TOKYO — Japan's central bank is expected to reverse its zero-interest-rate policy today, bringing to an end one of the more unusual experiments in modern economic history.
Citing sources, Japan's influential Nihon Keizei Newspaper said the Bank of Japan will lift a key overnight interest rate to 0.25% from zero at its meeting today.
The vote follows months of debate and hand-wringing over the issue.
"Rarely has there been so much talk about 25 basis points," said Jeffrey Young, chief economist with Nikko Salomon Smith Barney.
Despite the small headline number, however, the economic and political stakes are substantial.
BOJ Gov. Masaru Hayami has put his credibility and perhaps his job on the line in his very public push to end the zero-rate policy. The change is needed, he said, because Japan's economy is out of danger and no longer needs such drastic medicine. Higher rates also would speed up restructuring among weak and inefficient Japanese companies, he added.
As his stance has hardened, the policy also has become something of a test of the independence of Japan's central bank. "In the end, for the BOJ, saving face has become the issue," said Yasunari Ueno, chief economist with Fuji Securities. "A lot of organizational egos have been exposed."
On the other side of the debate are most of Japan's ministries and politicians, who say an increase would only hurt their constituents--Japan's debt-laden banks and companies.
In fact, if the BOJ goes ahead as expected today, higher rates could burden an economy struggling to find its footing, several private economists said.
They also could strengthen the value of the yen against the dollar and hurt the competitiveness of Japanese exporters.
Economists see several potential problems stemming from a rate increase. "I think it's a lose-lose situation," said Chris Calderwood, chief economist with Jardine Fleming Securities. "It appears the BOJ has a maniacal death wish."
Many companies would be hurt because they would have to pay higher interest on their loans, possibly pushing the companies over the edge. Net corporate debt in Japan subject to interest payments is estimated at $8.4 trillion.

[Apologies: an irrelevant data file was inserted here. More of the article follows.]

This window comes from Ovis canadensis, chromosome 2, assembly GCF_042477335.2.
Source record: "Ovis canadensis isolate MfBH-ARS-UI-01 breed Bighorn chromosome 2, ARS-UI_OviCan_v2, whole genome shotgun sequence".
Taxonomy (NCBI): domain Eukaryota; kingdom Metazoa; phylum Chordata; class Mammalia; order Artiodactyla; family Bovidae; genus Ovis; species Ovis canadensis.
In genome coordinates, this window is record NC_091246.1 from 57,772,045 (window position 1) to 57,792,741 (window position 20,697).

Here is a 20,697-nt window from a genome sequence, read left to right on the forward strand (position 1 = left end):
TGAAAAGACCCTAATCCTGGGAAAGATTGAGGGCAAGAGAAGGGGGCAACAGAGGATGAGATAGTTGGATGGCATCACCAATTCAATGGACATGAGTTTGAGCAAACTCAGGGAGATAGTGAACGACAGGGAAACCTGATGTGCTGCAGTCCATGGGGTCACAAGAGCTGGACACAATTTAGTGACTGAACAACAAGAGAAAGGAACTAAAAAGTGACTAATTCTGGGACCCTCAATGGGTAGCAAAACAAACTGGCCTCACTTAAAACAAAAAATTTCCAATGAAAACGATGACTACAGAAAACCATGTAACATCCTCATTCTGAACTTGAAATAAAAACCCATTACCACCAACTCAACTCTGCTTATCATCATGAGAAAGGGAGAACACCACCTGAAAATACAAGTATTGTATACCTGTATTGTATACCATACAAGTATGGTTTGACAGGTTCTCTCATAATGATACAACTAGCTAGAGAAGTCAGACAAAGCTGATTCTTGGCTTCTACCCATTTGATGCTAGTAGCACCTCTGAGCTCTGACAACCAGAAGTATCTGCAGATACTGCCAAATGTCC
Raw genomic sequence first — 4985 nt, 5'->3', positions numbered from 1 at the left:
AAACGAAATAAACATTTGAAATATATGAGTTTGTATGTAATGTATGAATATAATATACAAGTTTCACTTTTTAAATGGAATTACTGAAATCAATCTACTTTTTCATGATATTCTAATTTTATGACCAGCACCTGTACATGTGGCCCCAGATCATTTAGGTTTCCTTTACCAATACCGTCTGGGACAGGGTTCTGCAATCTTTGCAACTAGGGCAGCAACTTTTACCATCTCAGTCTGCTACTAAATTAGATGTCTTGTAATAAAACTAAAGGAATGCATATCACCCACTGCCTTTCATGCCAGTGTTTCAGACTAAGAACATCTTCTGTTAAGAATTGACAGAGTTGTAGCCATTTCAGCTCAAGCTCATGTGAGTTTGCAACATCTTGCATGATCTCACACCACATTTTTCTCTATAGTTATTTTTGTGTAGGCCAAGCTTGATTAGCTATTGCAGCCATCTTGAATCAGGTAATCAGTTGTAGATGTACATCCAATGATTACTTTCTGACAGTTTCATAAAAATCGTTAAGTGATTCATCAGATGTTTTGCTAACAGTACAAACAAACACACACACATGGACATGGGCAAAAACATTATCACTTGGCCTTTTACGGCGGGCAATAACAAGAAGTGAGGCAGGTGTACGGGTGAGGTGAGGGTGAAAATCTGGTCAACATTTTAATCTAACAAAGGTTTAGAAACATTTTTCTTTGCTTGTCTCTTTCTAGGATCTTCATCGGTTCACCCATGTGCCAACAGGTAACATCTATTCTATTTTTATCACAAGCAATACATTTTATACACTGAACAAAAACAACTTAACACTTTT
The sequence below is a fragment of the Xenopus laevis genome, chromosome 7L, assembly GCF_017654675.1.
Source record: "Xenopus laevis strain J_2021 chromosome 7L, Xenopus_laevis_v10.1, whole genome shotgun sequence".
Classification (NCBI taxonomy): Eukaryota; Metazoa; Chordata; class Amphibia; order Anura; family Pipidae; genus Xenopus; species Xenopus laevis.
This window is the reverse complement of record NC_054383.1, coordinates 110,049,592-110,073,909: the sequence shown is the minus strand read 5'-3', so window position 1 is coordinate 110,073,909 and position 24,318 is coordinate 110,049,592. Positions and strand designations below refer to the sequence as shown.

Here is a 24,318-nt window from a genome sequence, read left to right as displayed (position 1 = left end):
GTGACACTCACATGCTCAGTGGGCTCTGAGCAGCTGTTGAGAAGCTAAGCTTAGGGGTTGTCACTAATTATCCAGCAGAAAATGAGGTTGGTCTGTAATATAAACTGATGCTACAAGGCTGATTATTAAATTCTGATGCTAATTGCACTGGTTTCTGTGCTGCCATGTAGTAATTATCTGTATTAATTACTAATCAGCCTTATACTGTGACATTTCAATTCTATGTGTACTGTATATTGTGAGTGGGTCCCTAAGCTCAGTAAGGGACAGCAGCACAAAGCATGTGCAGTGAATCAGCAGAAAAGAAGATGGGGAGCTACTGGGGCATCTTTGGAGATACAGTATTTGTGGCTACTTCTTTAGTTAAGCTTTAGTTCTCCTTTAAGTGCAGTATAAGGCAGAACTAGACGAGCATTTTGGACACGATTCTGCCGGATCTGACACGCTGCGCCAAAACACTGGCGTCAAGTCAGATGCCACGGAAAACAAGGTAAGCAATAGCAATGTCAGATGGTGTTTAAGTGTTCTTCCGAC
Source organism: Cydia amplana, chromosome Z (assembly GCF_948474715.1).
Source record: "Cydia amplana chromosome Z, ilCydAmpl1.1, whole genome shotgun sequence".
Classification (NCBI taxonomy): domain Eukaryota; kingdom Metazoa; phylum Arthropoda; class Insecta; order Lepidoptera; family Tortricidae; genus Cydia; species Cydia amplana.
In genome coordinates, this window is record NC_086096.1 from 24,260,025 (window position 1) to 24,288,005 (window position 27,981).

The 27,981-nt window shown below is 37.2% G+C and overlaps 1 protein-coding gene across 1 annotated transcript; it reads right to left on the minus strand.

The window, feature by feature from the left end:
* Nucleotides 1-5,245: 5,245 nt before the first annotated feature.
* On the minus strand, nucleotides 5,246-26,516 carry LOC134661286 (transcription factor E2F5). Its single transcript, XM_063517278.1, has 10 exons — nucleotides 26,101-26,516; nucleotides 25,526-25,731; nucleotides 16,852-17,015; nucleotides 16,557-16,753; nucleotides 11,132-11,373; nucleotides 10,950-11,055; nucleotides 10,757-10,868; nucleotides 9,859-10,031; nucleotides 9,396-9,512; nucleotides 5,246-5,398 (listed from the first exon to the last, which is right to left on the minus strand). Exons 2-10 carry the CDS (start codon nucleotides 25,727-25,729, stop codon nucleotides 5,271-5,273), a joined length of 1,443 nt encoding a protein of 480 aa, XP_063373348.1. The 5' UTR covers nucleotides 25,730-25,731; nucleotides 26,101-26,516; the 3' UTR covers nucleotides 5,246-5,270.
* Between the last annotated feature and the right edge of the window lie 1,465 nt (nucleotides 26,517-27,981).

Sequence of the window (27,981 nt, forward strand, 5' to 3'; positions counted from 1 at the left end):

Higher rates also could undercut already weak profits at companies and banks. Morgan Stanley Japan chief economist Robert Feldman estimates that over 18 months, the increase could reduce earnings by up to 20%.
The move also could push up the yen's value, making Japanese-made Walkmans, for instance, more expensive and less competitive at the local Wal-Mart, all else being equal.
One winner could be consumers receiving higher interest on their savings accounts, although in most cases it would mean only a few more cents annually. "I really don't see much impact on my own life," said Shigeyuki Fujiwara, a 45-year-old marketing executive.
Economists agree that Japanese restructuring has been painfully slow but say accelerating this isn't the BOJ's concern. "This is a very dangerous argument," said Nikko Salomon Smith Barney economist Young. "That's not what monetary policy is about."
For one thing, Japanese politicians have already signaled that they will consider more subsidies for troubled small companies to compensate for the higher interest rates.
Not only would this undermine BOJ efforts to speed up restructuring, it could lead to another round of government stimulus spending when Japan's government debt is already at 130% of gross domestic product and growing. The debt level is Japan's biggest medium- to long-term problem, most agree.
Economists stress, however, that many of the dangers resulting from higher rates are not huge. The small size of the increase, improved business confidence, signs of recent economic improvement and the fact that many markets have anticipated the change all suggest the system can weather the added burden. It's just that it doesn't help anything, and could hurt Japan, they add.
Deregulation accompanied by continued ultra-loose monetary policy to help companies weather the rough patch is a better approach, some argue.
Most economists agree, meanwhile, that the zero-rate policy has been very successful. Only rarely in recent history has such a policy been enacted for such an extensive period. Switzerland in 1979 set a zero-rate policy but only for a short period on foreign deposits.
Economists say that, in Japan's case, it has done several things since it was enacted in February 1999: It helped check what some feared would be a meltdown in Japanese bond markets. It arguably helped--along with the recapitalization of the financial system--restore consumer and business confidence. It helped pick up the depressed stock market at the time. And it helped stabilize the currency.
Hisako Ueno in the Tokyo bureau contributed to this report.